In 1812, the disastrous Russian campaign effectively marked the end of the era of Napoleonic rule over nearly the whole of Europe. Napoleon's rise to power began in 1796, when a poorly equipped army under his command won a stunning victory in Italy. Relying on his fame and the weakness of the ruling Directory, he launched a coup d'état and secured his election as First Consul in 1799. Shortly thereafter, he assumed the title of First Consul for Life before finally taking the throne as hereditary Emperor of the French Nation in 1804. Over the course of those years, he had successfully waged the War of the Second Coalition against Austria, Russia, Great Britain and their allies and established a stable domestic order. Napoleon also won the decisive Battle of Three Emperors at Austerlitz to end the War of the Third Coalition. The Prussian army was soundly defeated in the Battle of Jena and Auerstadt in the War of the Fourth Coalition in 1806/07. Napoleon had brought about the dissolution of the Holy Roman Empire of the German Nation by force in 1806 and founded the Confederation of the Rhine, which united all of the German territories except for Prussia and Austria. That same year, he also ordered the continental blockade against England. The alliance with Alexander I of Russia was sealed in 1807. Napoleon annexed the Netherlands in 1810 and placed his brother on the throne as king. His brothers Joseph and Jérôme ruled the Kingdoms of Spain and Westphalia, his brother-in-law Murat the Kingdom of Naples. However, a popular uprising in Spain supported by England took place as early as 1808. The event gave rise to a long war of attrition, during which Napoleon was also compelled to launch another campaign against Austria. Once again, he emerged the victor on both fronts. That changed, however, with his decision to embark on a campaign against Russia, a venture that ended with devastating losses. While his troops managed to resist being overrun as they retreated, they were defeated by the armies of the Coalition at the Battle of the Nations at Leipzig. The allies occupied Paris in March 1814. Napoleon was forced to abdicate. His attempt to seize power again in 1815 ended at Waterloo after only 100 days.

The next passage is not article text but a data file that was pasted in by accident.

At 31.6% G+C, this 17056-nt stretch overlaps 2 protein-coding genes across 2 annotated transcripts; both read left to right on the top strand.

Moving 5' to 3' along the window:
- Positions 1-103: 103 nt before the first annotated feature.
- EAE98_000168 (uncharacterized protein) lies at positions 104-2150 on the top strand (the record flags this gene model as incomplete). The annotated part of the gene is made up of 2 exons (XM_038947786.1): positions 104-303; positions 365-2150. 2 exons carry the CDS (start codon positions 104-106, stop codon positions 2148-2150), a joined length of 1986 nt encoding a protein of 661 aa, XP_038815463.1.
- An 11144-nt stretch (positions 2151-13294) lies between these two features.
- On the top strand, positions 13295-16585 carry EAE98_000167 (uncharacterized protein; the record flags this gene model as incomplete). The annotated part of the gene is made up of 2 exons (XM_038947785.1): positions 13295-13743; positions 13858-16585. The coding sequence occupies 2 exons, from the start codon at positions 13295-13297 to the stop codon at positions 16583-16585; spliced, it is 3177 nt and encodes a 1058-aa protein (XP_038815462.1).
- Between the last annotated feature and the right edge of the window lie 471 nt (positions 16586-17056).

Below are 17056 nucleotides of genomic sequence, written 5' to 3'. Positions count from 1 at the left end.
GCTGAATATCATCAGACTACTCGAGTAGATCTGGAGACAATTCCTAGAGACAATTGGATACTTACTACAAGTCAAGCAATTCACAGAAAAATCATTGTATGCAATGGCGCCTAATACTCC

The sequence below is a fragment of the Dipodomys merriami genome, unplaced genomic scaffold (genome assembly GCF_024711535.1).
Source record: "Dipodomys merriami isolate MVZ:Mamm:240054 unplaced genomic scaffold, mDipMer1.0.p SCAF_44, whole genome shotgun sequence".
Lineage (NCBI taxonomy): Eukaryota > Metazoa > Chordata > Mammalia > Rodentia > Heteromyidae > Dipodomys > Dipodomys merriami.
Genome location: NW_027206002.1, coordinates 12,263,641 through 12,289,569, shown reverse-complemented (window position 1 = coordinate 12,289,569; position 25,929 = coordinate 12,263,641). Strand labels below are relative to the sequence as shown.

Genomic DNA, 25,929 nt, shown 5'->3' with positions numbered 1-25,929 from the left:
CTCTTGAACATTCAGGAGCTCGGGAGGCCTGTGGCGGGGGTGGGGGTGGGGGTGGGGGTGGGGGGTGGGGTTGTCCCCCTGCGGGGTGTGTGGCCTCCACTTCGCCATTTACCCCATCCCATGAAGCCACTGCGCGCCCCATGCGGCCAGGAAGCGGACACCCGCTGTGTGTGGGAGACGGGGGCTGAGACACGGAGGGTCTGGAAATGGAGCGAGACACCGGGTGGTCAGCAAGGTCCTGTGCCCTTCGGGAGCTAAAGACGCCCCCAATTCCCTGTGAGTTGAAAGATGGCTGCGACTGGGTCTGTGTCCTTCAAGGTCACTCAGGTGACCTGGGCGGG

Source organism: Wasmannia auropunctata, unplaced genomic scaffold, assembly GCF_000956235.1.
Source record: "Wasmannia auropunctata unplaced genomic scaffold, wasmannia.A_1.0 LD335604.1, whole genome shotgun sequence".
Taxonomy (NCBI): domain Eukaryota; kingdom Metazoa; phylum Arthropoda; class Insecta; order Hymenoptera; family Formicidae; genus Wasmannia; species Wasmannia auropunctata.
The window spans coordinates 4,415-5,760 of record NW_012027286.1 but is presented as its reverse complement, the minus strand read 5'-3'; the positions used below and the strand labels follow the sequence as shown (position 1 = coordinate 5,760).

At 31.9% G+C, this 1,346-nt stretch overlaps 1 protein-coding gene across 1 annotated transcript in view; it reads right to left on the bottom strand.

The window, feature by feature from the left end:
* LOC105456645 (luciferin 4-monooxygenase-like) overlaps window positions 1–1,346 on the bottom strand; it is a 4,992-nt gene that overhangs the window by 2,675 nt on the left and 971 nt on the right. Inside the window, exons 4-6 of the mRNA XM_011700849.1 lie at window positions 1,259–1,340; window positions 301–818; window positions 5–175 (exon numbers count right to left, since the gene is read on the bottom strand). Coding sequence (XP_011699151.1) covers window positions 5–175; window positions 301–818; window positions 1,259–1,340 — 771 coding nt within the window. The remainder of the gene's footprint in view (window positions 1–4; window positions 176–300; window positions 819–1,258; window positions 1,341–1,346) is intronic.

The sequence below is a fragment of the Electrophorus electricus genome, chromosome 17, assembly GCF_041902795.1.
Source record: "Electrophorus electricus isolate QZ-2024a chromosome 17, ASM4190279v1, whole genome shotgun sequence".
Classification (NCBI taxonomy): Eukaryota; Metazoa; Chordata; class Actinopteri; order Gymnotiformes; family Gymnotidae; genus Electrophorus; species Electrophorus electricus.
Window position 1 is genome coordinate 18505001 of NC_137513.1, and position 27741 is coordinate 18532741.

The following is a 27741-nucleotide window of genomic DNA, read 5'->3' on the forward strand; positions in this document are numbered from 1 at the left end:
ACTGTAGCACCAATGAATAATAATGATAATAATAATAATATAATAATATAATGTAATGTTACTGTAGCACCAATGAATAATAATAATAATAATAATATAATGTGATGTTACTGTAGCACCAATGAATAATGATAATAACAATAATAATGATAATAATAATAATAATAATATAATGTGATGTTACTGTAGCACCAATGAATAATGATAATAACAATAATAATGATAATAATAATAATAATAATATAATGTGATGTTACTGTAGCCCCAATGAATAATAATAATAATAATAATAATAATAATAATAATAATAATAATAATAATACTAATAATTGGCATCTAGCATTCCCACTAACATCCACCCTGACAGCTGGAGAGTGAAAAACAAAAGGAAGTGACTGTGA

Government reforms under Napoleon During the first years of his reign, Napoleon reorganized not only the army but the government as well. Increased tax revenues enabled him to balance the national budget and pay off the government's debts. Even more important was the degree of social stability he achieved by introducing the Code civil. The Code civil applied in all states ruled or dominated by the French Empire under Napoleon. It had a major impact on European legislation and still remains in force in France today despite numerous changes. The draft law was revolutionary, on the one hand, but also confirmed the principles adopted in 1789. It established the principles of equality for all under the law, freedom of the individual, freedom of thought and separation of church and state. Thus it became a symbol of the Revolution in the eyes of the people of Europe, and laid the foundation for the modern government of laws. Yet it also reflected bourgeois principles in that it defined property as a natural right which took precedence over the laws of any society. The ownership of property appropriated from the nobility during the revolution by citizens and peasants was legalized. K. Lückemeier, E. Astor; Ü: J. Southard